Having the team suddenly become commercially aware is one of those step changes that can happen in a business. The Commercial Manager of a company using Synergist told us that “It’s been an education for the team. It’s increased the financial knowledge to non-finance staff tenfold. It’s given them more of a sense of responsibility, more discipline. The team have become much more commercially minded now.”
Don’t underestimate the power of having centralised project communications on projects. One MD told us of the satisfaction he had when he made an update to a job affecting several team members in different ways. He watched as they all quickly saw the change and started acting on it. He said it was like watching information magically trickle across the office. It’s another of those benefits that you probably don’t think of when considering a new system.
The mentality of a team is a crucial element of corporate culture. A high-functioning team is one that is confident about commercial objectives, clear on how decisions are made and all members feel that they have a defined place within the company.
These confident and driven employees are not only more informed and purposeful, they are also empowered to perform to the upper limits of their abilities.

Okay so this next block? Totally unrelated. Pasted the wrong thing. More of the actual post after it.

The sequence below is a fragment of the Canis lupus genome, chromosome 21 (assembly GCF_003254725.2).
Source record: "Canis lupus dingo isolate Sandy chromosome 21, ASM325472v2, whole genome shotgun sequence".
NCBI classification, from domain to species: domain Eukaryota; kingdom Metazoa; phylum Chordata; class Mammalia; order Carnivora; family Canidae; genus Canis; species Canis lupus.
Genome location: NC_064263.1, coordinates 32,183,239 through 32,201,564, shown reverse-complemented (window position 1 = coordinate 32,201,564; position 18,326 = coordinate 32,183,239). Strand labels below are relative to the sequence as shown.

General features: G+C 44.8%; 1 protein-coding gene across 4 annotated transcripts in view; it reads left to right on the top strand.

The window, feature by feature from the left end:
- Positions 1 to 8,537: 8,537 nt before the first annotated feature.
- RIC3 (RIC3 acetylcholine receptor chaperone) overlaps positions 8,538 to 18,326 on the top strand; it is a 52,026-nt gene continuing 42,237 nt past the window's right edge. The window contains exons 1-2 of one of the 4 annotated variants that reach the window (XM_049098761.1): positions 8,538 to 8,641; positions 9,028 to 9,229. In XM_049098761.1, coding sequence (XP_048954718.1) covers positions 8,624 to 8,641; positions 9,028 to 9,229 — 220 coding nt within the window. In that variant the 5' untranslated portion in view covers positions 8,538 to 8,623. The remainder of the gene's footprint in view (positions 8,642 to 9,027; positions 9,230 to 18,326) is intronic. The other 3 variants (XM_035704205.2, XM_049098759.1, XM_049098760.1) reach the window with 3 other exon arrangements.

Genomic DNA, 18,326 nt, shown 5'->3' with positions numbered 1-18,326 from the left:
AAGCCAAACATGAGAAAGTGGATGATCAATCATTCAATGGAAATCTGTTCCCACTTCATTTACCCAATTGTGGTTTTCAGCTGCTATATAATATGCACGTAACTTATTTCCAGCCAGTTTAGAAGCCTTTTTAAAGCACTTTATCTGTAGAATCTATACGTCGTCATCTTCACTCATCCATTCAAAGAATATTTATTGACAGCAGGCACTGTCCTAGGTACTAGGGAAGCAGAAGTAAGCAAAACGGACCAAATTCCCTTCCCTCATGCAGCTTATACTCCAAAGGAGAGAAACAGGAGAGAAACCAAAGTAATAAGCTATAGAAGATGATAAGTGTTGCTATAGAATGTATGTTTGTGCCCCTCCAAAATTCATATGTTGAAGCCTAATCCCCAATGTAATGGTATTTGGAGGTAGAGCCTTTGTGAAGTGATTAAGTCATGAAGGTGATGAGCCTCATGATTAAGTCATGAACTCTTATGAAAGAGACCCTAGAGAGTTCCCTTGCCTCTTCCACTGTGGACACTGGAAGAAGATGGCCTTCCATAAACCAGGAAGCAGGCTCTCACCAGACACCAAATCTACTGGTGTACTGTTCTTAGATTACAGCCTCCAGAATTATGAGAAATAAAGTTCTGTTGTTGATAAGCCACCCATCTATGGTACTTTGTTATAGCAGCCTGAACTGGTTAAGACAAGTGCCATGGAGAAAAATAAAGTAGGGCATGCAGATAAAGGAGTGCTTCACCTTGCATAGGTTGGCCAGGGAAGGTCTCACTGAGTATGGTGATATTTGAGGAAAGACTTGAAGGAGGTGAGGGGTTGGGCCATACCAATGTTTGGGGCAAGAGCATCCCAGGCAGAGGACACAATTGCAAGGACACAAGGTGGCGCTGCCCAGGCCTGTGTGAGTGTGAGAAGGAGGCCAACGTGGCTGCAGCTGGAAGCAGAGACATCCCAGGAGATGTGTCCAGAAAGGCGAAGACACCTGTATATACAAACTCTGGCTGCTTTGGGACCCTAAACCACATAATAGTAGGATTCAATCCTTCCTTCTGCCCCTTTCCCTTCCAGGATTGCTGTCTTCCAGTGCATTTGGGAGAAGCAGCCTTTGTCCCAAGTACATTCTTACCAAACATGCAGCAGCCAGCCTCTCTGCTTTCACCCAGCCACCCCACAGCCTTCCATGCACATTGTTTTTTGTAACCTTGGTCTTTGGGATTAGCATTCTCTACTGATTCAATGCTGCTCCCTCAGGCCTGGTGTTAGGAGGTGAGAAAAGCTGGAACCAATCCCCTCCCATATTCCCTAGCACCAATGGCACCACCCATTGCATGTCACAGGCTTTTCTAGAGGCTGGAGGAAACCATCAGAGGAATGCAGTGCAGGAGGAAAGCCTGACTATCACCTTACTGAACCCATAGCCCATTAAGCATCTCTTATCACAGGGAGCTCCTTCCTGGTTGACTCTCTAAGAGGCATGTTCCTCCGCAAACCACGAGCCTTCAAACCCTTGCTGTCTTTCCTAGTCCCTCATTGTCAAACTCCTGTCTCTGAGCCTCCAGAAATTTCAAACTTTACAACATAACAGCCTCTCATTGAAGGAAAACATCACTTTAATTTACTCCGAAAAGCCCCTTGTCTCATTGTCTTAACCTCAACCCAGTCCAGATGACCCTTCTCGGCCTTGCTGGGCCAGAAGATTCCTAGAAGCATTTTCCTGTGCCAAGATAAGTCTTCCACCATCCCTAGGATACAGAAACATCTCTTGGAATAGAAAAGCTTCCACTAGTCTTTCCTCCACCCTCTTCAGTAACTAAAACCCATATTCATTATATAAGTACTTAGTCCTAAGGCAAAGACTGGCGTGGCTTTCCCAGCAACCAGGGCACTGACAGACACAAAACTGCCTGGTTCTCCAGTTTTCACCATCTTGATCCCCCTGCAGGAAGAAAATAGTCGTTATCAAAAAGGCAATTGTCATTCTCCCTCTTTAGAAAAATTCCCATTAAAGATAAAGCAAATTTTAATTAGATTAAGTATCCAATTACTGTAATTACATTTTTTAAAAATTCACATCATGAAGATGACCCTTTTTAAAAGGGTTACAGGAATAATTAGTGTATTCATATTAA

But, how can this mentality be engrained into everything a company does?
Increase team confidence
Confidence is a key element of great corporate culture. And confident employees are more open to questioning and challenging their own decisions and presumptions.
Without the ability to be self-reflective, consultants can fall into the trap of introducing biases in the approaches they take and recommendations they make.
It’s also important to educate the team on how to recognise the warning signs that biases could be clouding their judgement, and provide clear guidelines on how to ensure decision-making always remains objective and evidence-based.
Culture is not something that you simply build up and then move on to the next challenge confident that the job is done. It needs to be constantly and consistently improved on and re-evaluated.
While you may succeed in creating an inspiring and inclusive corporate culture in the short term, it’s crucial to put processes in place to maintain those initial surges in engagement, goodwill and excitement over the long-run – especially if you want to keep your top talent and maintain strong client relationships.
If it’s clear that an employee is displaying these tell-tale signs of job stagnation, then it could be time to make things a little bit more difficult for that person – in a positive way! Think about kicking this off by having a meeting with them to find out what new tasks or functions they’d be interested in gaining more experience in and provide them with a clear action plan on how to move their role forward and provide them with new challenges.
It’s certainly not a phenomenon limited to the sector – 60% of companies across numerous industries surveyed by Deloitte said employees feel “overwhelmed” by the volume of activity and messages at work. So, when going through a programme to enhance your business culture a key aim should be maintaining a focus on the truly important things.
To see the other two guides in the series, click the links: